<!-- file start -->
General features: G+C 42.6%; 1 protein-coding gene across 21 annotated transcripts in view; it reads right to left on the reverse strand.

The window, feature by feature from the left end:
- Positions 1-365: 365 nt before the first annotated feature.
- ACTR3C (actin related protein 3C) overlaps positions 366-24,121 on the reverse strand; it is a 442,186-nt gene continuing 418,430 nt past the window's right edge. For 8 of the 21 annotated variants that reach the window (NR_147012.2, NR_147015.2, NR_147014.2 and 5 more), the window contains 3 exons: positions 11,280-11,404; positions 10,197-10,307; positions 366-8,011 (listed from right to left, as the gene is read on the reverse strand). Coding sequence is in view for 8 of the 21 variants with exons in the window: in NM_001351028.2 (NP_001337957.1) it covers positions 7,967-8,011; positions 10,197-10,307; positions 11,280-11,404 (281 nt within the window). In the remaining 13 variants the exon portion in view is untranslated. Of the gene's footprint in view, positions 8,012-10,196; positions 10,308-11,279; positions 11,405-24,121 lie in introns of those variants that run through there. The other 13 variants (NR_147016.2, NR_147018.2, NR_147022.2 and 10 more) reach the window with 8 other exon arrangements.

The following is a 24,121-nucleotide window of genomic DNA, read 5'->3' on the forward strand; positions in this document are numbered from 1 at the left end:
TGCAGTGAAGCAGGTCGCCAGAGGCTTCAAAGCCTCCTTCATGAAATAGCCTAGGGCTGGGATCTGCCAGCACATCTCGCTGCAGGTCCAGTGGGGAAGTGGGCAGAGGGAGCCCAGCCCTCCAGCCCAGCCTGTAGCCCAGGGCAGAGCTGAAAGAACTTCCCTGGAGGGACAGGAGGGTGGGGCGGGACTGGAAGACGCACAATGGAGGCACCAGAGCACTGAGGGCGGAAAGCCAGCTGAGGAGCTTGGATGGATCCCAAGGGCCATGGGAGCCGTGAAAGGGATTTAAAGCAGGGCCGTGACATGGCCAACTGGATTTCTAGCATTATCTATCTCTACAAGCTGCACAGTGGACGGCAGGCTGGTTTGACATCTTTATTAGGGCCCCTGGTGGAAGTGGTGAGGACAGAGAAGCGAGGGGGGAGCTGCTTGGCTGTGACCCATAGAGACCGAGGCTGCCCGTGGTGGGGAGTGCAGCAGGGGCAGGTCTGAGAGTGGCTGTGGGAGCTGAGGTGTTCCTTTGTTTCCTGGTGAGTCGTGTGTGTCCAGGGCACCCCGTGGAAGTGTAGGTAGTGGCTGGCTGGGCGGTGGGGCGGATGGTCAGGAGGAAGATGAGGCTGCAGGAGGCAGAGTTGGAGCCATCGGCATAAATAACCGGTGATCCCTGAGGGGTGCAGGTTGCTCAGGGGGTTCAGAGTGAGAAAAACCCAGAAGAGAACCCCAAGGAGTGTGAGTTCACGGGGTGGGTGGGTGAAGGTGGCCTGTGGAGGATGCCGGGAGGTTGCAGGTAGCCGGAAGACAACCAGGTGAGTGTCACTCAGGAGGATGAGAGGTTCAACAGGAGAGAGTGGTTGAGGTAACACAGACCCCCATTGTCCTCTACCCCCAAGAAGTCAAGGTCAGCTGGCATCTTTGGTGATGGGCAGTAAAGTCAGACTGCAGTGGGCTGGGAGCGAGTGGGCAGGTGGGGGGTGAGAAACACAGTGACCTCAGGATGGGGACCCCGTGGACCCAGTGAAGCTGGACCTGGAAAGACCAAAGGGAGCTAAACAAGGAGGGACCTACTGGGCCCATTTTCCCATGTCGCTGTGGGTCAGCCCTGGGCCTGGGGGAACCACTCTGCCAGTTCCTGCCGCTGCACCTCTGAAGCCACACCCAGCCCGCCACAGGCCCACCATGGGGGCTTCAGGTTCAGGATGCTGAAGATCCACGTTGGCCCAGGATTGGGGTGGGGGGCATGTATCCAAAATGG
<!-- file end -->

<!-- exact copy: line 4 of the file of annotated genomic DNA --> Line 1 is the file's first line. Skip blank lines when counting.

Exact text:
- ACTR3C (actin related protein 3C) overlaps positions 366-24,121 on the reverse strand; it is a 442,186-nt gene continuing 418,430 nt past the window's right edge. For 8 of the 21 annotated variants that reach the window (NR_147012.2, NR_147015.2, NR_147014.2 and 5 more), the window contains 3 exons: positions 11,280-11,404; positions 10,197-10,307; positions 366-8,011 (listed from right to left, as the gene is read on the reverse strand). Coding sequence is in view for 8 of the 21 variants with exons in the window: in NM_001351028.2 (NP_001337957.1) it covers positions 7,967-8,011; positions 10,197-10,307; positions 11,280-11,404 (281 nt within the window). In the remaining 13 variants the exon portion in view is untranslated. Of the gene's footprint in view, positions 8,012-10,196; positions 10,308-11,279; positions 11,405-24,121 lie in introns of those variants that run through there. The other 13 variants (NR_147016.2, NR_147018.2, NR_147022.2 and 10 more) reach the window with 8 other exon arrangements.